Conflicts of interest: None declared.
Thyroid autoimmunity in chronic urticaria
Version of Record online: 28 JUL 2005
British Journal of Dermatology
Volume 153, Issue 2, pages 331–335, August 2005
How to Cite
O'Donnell, B.F., Francis, D.M., Swana, G.T., Seed, P.T., Kobza Black, A. and Greaves, M.W. (2005), Thyroid autoimmunity in chronic urticaria. British Journal of Dermatology, 153: 331–335. doi: 10.1111/j.1365-2133.2005.06646.x
- Issue online: 28 JUL 2005
- Version of Record online: 28 JUL 2005
- Accepted for publication 9 October 2004
- anti-FcεR1 autoantibodies;
- chronic urticaria;
- histamine release;
- thyroid autoantibodies;
- thyroid disease
Background Chronic urticaria (CU) is an autoimmune process in some patients. An association between CU and autoimmune thyroid disease has also previously been proposed. Our group has identified functionally significant histamine-releasing autoantibodies in one subset of CU patients (subset 1), predicted by positive autologous intradermal serum tests and positive histamine release from donor basophil leucocytes in vitro. Sera from a second subset of patients (subset 2), all of whom had positive autologous intradermal serum tests, failed to release histamine from donor basophils. A final disease subset (subset 3) has no identifiable skin reactivity (negative autologous serum skin test) or in vitro histamine releasing activity.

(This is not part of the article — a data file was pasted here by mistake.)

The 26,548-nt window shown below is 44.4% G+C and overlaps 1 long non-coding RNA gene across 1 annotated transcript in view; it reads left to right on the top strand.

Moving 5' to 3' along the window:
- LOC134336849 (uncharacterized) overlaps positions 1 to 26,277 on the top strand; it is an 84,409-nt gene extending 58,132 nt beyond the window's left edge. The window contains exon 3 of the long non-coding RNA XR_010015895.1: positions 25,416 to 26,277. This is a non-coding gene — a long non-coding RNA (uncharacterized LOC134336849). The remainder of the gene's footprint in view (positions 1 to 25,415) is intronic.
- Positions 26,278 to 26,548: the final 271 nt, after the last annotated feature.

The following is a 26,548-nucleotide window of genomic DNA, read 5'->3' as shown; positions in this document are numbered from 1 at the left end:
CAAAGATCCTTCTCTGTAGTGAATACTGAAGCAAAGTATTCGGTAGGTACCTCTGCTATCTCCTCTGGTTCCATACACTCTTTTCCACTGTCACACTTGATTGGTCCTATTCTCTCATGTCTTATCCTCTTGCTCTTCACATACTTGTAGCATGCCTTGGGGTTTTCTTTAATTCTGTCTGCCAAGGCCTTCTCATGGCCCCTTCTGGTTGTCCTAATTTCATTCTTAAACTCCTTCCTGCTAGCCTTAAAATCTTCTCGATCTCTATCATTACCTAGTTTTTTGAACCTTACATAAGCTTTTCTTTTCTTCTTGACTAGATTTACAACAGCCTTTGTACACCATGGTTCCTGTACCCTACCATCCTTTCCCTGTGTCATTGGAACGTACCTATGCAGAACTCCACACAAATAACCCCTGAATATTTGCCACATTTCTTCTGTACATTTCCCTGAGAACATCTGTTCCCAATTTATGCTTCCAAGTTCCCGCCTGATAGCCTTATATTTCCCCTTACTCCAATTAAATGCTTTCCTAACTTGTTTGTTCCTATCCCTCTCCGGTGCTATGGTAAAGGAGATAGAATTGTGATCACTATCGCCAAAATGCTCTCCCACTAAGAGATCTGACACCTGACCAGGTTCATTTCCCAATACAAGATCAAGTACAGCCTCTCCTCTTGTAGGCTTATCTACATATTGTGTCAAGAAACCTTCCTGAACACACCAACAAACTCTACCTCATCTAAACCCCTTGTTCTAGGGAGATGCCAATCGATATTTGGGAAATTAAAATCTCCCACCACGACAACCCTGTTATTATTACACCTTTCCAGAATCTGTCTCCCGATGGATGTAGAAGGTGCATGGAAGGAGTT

Objectives In order to examine further the possible relationships between thyroid autoimmunity, thyroid dysfunction and CU, we have examined thyroid autoantibodies and thyroid-stimulating hormone (TSH) levels (an indirect measure of thyroid dysfunction) in the three CU subsets.
Patients/methods We studied 182 patients (69% female), of whom 90 had a positive autologous intradermal serum test.
Results Eighteen skin test-positive and four skin test-negative patients had thyroid microsomal antibodies (TMA). TSH outside the normal range was found in 13 skin test-positive and one skin test-negative patient. These findings represent clustering of TMA positivity [risk ratio (RR) 4·06, 95% confidence interval (CI) 1·56–10·6] and of abnormal thyroid function (RR 15·5, CI 2·07–11·6) among the skin test-positive patients. However, in the overall study group an elevated TSH was present in seven patients (3·8%, CI 1·6–7·8) comparable to the 5% expected prevalence in the community. Thyroglobulin antibodies (TGA) were present in two of 182 patients.
Conclusions There were significant differences between skin test-positive and skin test-negative patients with regard to autoimmune thyroid disease. Evidence for autoimmune thyroid disease and abnormal thyroid function was largely found among the skin test-positive patients, supporting the theory of an autoimmune aetiology in this group.